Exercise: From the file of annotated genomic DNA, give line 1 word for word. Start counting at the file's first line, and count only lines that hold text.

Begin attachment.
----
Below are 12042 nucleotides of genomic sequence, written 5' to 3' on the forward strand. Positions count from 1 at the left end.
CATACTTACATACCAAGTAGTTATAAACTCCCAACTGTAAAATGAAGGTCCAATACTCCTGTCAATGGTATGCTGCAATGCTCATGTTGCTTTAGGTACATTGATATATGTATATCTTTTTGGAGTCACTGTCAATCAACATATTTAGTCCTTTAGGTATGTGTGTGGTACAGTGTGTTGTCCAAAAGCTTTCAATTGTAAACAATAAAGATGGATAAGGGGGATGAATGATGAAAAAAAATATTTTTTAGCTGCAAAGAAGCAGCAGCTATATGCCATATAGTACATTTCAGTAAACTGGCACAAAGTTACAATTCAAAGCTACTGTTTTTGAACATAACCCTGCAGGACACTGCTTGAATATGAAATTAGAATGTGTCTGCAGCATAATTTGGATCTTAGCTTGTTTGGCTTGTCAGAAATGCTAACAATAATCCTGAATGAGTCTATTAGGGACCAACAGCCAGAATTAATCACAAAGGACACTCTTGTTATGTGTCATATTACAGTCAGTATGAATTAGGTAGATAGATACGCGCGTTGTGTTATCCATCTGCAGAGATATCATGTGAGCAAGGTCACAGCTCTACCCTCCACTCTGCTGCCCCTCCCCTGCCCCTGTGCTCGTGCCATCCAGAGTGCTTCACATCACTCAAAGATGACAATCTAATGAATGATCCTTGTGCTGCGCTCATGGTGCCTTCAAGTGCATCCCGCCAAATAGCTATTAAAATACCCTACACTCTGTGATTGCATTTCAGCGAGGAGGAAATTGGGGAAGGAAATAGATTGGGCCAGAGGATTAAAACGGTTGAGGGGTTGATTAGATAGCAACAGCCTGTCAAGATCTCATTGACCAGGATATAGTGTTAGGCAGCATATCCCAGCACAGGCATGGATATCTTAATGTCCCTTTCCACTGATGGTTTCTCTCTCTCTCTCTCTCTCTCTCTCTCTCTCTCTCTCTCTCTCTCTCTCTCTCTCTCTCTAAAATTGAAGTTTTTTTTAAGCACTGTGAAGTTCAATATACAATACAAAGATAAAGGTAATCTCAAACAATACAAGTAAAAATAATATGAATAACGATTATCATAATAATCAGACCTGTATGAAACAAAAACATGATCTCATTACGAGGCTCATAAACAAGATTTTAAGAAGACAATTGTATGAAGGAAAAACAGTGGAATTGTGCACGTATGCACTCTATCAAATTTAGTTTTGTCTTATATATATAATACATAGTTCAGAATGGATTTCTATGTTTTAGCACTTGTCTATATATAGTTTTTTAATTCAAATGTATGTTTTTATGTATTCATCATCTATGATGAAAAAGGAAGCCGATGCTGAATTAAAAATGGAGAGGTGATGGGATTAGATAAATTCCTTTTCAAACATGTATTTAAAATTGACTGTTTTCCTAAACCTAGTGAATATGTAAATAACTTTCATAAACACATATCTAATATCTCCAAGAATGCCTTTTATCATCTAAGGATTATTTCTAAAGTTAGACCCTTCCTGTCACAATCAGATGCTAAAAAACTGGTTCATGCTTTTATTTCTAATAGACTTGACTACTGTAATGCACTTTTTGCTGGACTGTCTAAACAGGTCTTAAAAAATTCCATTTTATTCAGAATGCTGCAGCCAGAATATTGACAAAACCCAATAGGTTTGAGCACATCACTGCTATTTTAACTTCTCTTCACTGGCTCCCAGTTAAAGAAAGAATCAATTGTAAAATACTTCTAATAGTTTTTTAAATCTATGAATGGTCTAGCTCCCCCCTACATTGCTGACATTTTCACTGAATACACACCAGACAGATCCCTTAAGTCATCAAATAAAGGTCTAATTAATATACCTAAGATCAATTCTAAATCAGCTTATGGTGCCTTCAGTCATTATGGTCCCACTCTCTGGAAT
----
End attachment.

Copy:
Below are 12042 nucleotides of genomic sequence, written 5' to 3' on the forward strand. Positions count from 1 at the left end.